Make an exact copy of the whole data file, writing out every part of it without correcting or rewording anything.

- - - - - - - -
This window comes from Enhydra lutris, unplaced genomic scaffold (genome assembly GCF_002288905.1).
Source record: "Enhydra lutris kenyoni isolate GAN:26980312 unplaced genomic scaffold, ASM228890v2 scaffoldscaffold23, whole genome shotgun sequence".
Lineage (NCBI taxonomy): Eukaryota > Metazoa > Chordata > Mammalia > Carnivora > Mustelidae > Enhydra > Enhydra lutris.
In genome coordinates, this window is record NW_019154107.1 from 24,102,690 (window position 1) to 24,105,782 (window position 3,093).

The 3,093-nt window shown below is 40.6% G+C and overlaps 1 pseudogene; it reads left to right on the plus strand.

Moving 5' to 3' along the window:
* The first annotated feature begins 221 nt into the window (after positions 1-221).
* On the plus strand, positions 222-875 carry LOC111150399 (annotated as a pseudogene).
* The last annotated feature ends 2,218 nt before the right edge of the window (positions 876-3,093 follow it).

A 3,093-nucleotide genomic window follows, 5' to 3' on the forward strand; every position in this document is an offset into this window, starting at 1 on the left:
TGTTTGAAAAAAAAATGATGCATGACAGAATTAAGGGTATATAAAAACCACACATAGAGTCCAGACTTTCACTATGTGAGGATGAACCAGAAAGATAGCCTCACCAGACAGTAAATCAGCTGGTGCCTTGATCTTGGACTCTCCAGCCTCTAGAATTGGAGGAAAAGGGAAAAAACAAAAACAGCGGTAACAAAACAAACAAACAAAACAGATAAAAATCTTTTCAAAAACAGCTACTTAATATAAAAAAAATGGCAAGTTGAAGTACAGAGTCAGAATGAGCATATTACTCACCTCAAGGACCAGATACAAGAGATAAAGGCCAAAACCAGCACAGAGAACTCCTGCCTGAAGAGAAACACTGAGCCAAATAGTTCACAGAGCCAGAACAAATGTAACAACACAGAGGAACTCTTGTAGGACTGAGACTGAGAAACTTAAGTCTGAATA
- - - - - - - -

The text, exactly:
This window comes from Enhydra lutris, unplaced genomic scaffold (genome assembly GCF_002288905.1).
Source record: "Enhydra lutris kenyoni isolate GAN:26980312 unplaced genomic scaffold, ASM228890v2 scaffoldscaffold23, whole genome shotgun sequence".
Lineage (NCBI taxonomy): Eukaryota > Metazoa > Chordata > Mammalia > Carnivora > Mustelidae > Enhydra > Enhydra lutris.
In genome coordinates, this window is record NW_019154107.1 from 24,102,690 (window position 1) to 24,105,782 (window position 3,093).

The 3,093-nt window shown below is 40.6% G+C and overlaps 1 pseudogene; it reads left to right on the plus strand.

Moving 5' to 3' along the window:
* The first annotated feature begins 221 nt into the window (after positions 1-221).
* On the plus strand, positions 222-875 carry LOC111150399 (annotated as a pseudogene).
* The last annotated feature ends 2,218 nt before the right edge of the window (positions 876-3,093 follow it).

A 3,093-nucleotide genomic window follows, 5' to 3' on the forward strand; every position in this document is an offset into this window, starting at 1 on the left:
TGTTTGAAAAAAAAATGATGCATGACAGAATTAAGGGTATATAAAAACCACACATAGAGTCCAGACTTTCACTATGTGAGGATGAACCAGAAAGATAGCCTCACCAGACAGTAAATCAGCTGGTGCCTTGATCTTGGACTCTCCAGCCTCTAGAATTGGAGGAAAAGGGAAAAAACAAAAACAGCGGTAACAAAACAAACAAACAAAACAGATAAAAATCTTTTCAAAAACAGCTACTTAATATAAAAAAAATGGCAAGTTGAAGTACAGAGTCAGAATGAGCATATTACTCACCTCAAGGACCAGATACAAGAGATAAAGGCCAAAACCAGCACAGAGAACTCCTGCCTGAAGAGAAACACTGAGCCAAATAGTTCACAGAGCCAGAACAAATGTAACAACACAGAGGAACTCTTGTAGGACTGAGACTGAGAAACTTAAGTCTGAATA